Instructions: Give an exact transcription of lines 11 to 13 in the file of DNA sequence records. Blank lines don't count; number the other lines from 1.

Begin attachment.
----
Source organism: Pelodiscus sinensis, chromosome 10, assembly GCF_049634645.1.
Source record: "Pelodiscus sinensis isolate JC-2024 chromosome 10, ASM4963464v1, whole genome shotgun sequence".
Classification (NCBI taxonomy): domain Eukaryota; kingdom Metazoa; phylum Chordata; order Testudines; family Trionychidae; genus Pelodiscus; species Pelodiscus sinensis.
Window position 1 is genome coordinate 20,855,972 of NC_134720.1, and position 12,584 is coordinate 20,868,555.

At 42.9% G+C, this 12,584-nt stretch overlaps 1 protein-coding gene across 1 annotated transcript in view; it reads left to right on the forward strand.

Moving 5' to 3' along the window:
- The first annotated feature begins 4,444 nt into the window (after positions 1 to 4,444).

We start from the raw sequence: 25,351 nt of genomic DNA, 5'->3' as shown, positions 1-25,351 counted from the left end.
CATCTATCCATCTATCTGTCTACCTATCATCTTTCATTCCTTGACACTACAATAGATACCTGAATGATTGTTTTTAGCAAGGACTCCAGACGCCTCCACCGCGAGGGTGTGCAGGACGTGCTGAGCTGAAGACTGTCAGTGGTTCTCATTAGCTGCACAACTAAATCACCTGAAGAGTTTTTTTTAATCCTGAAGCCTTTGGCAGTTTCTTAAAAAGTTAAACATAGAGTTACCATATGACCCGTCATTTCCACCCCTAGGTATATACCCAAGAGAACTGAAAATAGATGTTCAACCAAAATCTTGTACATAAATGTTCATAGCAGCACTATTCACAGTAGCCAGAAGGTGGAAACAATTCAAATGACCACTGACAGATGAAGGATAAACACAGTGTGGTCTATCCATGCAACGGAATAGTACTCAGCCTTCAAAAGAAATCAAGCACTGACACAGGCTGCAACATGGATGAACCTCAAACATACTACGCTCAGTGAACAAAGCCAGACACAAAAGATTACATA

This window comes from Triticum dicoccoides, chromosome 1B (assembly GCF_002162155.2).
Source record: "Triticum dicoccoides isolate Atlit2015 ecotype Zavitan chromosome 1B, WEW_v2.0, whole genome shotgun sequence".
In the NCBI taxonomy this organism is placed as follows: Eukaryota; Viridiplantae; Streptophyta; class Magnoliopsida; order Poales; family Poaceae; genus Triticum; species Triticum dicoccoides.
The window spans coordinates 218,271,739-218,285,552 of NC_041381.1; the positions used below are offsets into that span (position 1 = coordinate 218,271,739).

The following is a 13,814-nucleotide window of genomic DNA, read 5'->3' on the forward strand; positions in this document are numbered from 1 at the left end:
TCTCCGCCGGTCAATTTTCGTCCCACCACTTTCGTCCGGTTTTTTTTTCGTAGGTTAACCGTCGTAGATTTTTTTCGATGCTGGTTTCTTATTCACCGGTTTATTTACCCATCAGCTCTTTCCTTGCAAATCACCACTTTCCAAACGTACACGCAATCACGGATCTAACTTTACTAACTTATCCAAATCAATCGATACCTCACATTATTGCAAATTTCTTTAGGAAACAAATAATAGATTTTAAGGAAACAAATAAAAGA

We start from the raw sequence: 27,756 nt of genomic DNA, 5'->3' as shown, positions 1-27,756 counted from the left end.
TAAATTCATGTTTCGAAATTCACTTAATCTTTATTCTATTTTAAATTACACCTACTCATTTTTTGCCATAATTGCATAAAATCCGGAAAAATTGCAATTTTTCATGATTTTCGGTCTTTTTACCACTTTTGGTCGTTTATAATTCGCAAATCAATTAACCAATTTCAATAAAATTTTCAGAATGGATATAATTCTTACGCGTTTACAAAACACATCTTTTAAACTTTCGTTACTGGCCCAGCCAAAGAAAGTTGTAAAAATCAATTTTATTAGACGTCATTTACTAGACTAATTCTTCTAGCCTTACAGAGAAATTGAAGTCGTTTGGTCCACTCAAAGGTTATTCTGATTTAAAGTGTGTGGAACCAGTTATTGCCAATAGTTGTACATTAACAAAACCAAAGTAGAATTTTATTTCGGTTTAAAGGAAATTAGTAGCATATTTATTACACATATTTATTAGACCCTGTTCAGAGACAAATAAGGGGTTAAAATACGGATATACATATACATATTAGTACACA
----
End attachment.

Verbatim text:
Source record: "Triticum dicoccoides isolate Atlit2015 ecotype Zavitan chromosome 1B, WEW_v2.0, whole genome shotgun sequence".
In the NCBI taxonomy this organism is placed as follows: Eukaryota; Viridiplantae; Streptophyta; class Magnoliopsida; order Poales; family Poaceae; genus Triticum; species Triticum dicoccoides.
The window spans coordinates 218,271,739-218,285,552 of NC_041381.1; the positions used below are offsets into that span (position 1 = coordinate 218,271,739).